A Muslim Ban Dialed Back: Despite promising in no uncertain terms to temporarily ban all Muslim immigrants, an arguably constitutional measure, Trump instead ordered a rushed and ham-handed ban on travelers from certain Muslim countries. When the ban was shot down by the courts, Trump rescinded it, and the refined ban that was supposed to replace it has been delayed, in part because his own intelligence community won’t supply evidence for it. Meanwhile, Trump’s new national-security adviser, H.R. McMaster, dislikes the term “radical Islamic terrorism.”
Foreign Policy Outrages Subside: Trump’s supposed willingness to challenge stale foreign-policy orthodoxies has mostly been tempered. When his December call to Taiwan defied the U.S.’s long-held one-China policy, his aides insisted the policy was overdue for reconsideration. This month, Trump backed down and reaffirmed the one-China policy. Campaign-trail Trump made a lot of noise about questioning America’s commitment to NATO, and some experts agreed. But as president, he has given assurances to the alliance: He told British Prime Minister Theresa May he was “100 percent behind” it, and Vice President Mike Pence pledged the U.S.’s “unwavering” commitment. On Israel, Trump rattled the longstanding consensus by questioning the two-state solution—only to have United Nations Ambassador Nikki Haley call that an “error.” Even the Russians who once cheered Trump’s friendliness now see him bending against Vladimir Putin, and there has been no move to roll back sanctions.
A Health-Care Policy at the Mercy of Congress: Trump’s day-one order on Obamacare decreed the administration’s opposition without actually accomplishing any meaningful rollback of the law. He has confused Republicans in Congress by seeming to want to preserve some parts of his predecessor’s signature health-care overhaul even as he demanded they repeal and replace it in short order. Trump has shown little appetite for wading into the details of Republicans’ debates on the issue, and on Monday, he told a group of CEOs at the White House, “It's an unbelievably complex subject. Nobody knew health care could be so complicated.”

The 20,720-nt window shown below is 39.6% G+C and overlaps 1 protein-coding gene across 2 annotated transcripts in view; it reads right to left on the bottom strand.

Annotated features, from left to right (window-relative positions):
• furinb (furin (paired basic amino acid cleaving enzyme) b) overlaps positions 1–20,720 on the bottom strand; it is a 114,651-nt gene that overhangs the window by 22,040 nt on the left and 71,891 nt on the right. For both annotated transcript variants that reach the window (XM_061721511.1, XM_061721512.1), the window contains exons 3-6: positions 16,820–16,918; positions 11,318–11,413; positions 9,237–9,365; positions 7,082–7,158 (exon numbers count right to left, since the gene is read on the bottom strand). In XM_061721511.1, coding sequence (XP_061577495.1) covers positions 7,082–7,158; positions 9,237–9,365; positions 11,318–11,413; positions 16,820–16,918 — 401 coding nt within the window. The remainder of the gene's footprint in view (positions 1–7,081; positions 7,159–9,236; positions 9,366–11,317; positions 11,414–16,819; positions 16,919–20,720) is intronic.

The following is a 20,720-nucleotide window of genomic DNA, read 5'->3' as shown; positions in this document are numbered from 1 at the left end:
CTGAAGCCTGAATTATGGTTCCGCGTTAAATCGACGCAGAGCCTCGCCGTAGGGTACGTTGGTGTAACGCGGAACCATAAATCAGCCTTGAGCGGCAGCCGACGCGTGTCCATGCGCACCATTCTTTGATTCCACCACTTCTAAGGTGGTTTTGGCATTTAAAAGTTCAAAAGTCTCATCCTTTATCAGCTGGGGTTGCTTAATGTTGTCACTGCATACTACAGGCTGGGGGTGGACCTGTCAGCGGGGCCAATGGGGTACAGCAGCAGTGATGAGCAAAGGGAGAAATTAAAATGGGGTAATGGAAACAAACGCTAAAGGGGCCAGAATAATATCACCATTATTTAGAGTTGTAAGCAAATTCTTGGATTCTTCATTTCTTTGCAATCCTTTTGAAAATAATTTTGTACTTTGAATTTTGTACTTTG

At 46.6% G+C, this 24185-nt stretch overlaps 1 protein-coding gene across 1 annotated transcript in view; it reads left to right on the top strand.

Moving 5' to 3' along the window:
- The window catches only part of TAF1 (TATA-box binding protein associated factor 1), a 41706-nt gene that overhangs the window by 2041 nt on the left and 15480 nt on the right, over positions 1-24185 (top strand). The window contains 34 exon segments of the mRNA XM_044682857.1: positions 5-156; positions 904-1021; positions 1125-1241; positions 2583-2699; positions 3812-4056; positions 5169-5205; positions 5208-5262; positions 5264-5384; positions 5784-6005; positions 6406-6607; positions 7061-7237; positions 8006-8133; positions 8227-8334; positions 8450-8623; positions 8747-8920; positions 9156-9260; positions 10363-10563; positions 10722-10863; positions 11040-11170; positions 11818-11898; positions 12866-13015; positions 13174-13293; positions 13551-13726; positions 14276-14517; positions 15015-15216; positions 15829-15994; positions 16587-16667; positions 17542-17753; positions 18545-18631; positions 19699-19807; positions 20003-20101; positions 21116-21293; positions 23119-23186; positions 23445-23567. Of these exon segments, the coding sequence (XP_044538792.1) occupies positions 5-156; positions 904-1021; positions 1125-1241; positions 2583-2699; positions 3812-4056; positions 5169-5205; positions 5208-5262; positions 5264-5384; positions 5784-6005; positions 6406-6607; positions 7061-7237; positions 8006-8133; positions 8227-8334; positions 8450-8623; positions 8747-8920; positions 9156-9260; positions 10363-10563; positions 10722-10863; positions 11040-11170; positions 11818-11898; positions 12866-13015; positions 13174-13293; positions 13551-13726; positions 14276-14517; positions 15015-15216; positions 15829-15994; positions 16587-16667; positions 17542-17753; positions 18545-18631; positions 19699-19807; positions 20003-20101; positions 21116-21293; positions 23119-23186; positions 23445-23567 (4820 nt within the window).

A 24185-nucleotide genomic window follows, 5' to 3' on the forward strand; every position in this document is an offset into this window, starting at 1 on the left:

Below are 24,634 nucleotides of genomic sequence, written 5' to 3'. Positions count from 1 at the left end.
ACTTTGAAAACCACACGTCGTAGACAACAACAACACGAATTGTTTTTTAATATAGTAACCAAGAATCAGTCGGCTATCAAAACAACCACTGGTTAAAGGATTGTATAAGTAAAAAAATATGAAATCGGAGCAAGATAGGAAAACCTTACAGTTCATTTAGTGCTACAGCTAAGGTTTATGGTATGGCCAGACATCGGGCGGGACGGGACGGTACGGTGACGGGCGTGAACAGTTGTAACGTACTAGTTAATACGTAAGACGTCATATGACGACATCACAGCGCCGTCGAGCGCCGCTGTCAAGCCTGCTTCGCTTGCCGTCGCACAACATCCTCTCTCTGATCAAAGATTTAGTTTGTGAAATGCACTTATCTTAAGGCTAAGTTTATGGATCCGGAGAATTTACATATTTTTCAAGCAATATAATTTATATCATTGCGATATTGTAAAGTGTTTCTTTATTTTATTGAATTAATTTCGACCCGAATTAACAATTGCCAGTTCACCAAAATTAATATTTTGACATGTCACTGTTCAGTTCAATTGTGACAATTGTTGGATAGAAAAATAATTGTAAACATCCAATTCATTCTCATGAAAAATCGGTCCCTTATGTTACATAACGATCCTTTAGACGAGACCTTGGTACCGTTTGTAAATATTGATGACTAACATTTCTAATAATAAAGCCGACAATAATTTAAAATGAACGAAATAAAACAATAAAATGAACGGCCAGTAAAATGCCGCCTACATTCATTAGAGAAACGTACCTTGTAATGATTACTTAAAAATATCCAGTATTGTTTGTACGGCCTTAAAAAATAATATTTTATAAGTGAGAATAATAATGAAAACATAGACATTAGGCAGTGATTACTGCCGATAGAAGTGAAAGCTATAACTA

Tax Reform Flailing in Congress: Lowering tax rates and simplifying the tax code has been a longtime GOP talking point—but in practice, it always proves impossible to slaughter the sacred cows of the many competing special interests. Of all the policy areas that could benefit from a fearless negotiator willing to bang heads together and infuriate big-money lobbies, tax reform is number one. But as noted above, Trump appears leery of the border-adjustment tax at the center of the House Republican proposal. White House Chief of Staff Reince Priebus recently told the Associated Press the administration was “discussing and debating” what to do on taxes.
Infrastructure Shelved by Congressional GOP: A major pillar of Trump’s departure from GOP orthodoxy was his supposed intent to propose a trillion dollars in government spending to, as he put it in his inaugural address, “build new roads and highways and bridges and airports and tunnels and railways all across our wonderful nation.” Democrats agreed that this would be a great way to accomplish Trump’s goals of rebuilding hollowed-out inner cities and small towns. But Republican leaders have made clear such a plan is not on their agenda anytime soon. Trump appears not to have noticed.
Budget Blueprints Left at Odds: The blueprint Trump released Monday hewed to Trump’s promise not to touch Social Security and Medicare while pumping money into the military. It runs contrary to the long-held priorities of House Speaker Paul Ryan, who wants to reform entitlements and balance the budget. It would require lawmakers to gut domestic spending while lifting spending caps, two difficult political pills to swallow. And Democrats are already arguing that Trump’s agenda of corporate tax cuts and safety-net-slashing is more pro-Wall Street than pro-worker.
Governing is hard, and every new president faces a learning curve and procedural hurdles. Obama, Trump’s predecessor, also swept into office with big promises and, despite majorities in Congress, took more than a year to enact health-care reform and financial regulation.
But much of Trump’s appeal was that, as a businessman and artist of The Deal, he could cut through the dithering and gridlock and partisan bickering. Instead, in his first month, Trump has mostly been the loser in his battles against entrenched institutions. Rather than bend Washington to his will, Trump has, in his first month, mainly bent his priorities to the will of Republicans in Washington.